Severe restrictions on swimming and water sports have been extended in the Egyptian resort of Sharm el-Sheikh, following the first report of a team of experts on a recent series of attacks.
The BBC reports at least two sharks are now believed to have involved in the attacks.
Marine biologist George Burgess said a single shark carried out two of the attacks, while a different species was responsible for two others.
He told the BBC that environmental effects had caused the "highly unusual" spate of attacks and said a shark hunt was useless.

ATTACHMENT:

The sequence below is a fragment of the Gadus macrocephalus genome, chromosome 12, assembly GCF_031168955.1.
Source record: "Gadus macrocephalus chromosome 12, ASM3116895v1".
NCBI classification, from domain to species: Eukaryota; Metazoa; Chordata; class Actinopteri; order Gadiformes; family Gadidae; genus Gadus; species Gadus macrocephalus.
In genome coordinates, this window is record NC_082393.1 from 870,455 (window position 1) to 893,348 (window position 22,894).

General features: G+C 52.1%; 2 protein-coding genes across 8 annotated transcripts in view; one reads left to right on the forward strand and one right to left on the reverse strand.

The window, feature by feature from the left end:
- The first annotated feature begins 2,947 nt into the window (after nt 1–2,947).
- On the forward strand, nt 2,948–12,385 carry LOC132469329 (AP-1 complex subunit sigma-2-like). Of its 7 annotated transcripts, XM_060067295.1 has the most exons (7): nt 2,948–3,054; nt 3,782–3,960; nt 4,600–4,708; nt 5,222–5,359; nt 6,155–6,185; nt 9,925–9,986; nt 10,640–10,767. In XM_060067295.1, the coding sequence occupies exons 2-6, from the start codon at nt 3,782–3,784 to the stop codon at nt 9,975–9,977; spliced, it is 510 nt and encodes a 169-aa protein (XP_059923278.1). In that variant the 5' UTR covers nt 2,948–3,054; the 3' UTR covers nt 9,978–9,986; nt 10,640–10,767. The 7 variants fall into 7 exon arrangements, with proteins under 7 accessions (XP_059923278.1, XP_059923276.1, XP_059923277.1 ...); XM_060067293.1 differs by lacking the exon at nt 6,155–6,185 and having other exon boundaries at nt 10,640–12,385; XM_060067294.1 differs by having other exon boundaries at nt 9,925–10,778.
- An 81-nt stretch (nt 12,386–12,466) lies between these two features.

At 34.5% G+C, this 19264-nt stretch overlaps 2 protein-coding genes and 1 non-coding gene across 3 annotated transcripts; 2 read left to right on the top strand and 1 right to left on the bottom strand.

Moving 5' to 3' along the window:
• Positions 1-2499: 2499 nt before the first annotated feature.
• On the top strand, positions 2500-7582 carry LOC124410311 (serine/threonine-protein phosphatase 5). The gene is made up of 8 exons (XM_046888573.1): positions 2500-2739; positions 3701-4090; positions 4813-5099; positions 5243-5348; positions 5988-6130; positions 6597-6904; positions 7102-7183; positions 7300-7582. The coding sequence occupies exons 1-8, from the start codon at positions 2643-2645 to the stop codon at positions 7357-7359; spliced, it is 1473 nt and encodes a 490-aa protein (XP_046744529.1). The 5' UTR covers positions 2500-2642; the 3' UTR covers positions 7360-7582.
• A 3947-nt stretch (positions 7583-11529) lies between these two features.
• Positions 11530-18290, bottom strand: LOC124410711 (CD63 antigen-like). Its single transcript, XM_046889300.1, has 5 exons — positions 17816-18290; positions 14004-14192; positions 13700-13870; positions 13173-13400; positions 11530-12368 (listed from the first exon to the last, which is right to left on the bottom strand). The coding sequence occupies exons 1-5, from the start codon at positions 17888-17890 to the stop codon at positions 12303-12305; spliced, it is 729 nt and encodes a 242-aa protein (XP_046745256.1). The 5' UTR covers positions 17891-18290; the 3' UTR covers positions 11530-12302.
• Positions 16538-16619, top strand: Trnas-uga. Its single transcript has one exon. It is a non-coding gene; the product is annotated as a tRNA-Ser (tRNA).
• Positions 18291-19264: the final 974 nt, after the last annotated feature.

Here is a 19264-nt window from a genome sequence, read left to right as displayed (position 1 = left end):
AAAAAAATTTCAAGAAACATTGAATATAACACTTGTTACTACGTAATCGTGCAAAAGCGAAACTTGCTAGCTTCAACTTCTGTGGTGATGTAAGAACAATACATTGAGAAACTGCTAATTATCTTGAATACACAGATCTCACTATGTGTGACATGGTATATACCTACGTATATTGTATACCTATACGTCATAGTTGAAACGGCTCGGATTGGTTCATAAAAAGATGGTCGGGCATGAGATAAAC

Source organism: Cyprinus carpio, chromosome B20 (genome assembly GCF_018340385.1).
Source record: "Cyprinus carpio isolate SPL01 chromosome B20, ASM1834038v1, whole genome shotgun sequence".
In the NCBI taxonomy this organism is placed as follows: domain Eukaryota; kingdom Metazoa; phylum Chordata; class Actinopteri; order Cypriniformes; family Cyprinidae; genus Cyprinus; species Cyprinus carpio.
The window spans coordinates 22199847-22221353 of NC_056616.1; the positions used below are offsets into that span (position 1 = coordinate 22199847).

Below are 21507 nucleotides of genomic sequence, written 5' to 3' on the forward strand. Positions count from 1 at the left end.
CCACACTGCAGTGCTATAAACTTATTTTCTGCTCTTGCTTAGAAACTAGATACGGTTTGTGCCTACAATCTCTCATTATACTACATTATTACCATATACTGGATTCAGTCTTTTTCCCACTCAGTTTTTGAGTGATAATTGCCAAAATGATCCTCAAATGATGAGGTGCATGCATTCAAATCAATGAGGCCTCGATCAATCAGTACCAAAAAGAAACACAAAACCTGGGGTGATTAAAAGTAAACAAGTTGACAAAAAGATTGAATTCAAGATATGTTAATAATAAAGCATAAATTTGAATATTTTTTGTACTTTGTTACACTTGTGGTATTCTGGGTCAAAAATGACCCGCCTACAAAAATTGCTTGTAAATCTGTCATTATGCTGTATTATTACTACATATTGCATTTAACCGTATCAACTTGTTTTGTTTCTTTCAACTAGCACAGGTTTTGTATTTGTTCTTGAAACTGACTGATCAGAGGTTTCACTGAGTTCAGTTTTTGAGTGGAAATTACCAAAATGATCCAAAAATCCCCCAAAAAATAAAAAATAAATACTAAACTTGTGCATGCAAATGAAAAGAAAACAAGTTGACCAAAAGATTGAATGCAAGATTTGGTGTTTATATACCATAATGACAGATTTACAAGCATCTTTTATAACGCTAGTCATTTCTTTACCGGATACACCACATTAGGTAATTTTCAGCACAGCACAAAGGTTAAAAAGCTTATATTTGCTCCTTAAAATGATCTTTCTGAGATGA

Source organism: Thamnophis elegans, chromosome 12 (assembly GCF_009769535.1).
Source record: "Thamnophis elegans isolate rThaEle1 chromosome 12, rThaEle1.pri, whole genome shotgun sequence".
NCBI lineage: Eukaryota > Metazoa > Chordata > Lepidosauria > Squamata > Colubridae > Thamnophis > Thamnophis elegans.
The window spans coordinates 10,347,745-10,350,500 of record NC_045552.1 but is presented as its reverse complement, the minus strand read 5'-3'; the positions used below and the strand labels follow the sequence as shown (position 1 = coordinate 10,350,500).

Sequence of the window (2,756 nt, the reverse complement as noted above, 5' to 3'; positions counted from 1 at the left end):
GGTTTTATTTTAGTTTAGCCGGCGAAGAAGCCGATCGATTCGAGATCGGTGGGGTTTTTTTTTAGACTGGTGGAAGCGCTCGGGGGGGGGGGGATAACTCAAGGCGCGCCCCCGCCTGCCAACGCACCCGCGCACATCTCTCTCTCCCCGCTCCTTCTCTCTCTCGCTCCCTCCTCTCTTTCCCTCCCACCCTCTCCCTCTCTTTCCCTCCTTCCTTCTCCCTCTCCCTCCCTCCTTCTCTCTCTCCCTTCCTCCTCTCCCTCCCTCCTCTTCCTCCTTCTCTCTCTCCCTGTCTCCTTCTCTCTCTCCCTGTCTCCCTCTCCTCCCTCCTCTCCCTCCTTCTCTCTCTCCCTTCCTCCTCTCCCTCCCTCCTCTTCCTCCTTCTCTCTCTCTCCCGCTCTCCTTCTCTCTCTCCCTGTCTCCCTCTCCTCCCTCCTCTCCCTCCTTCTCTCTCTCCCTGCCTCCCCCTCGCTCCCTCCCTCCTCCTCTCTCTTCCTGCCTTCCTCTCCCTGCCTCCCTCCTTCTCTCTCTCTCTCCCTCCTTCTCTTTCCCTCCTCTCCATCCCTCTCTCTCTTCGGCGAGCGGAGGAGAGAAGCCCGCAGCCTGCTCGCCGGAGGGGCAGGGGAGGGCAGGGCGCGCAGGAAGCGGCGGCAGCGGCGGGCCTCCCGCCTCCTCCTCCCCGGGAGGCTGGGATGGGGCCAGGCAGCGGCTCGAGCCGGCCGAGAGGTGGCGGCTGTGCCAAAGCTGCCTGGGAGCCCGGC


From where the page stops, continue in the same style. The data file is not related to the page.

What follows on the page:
"What you have here are rational attempts by a predator to find food," Mr Burgess, said.
He advised people to swim in groups in areas inside the reef, and to stay out of the water at night.
An elderly German woman was fatally mauled just offshore on Sunday, a day after beaches were reopened following shark attacks that injured two Russian snorkellers on 30 November and another one on 1 December.
The BBC reports that many of the main beaches have been closed to swimmers and snorkellers since Sunday's fatal attack.
South Sinai governor Muhammad Shousha said on Wednesday that one of the sharks involved in the attacks - a mako - had been caught. But the other shark was still at large.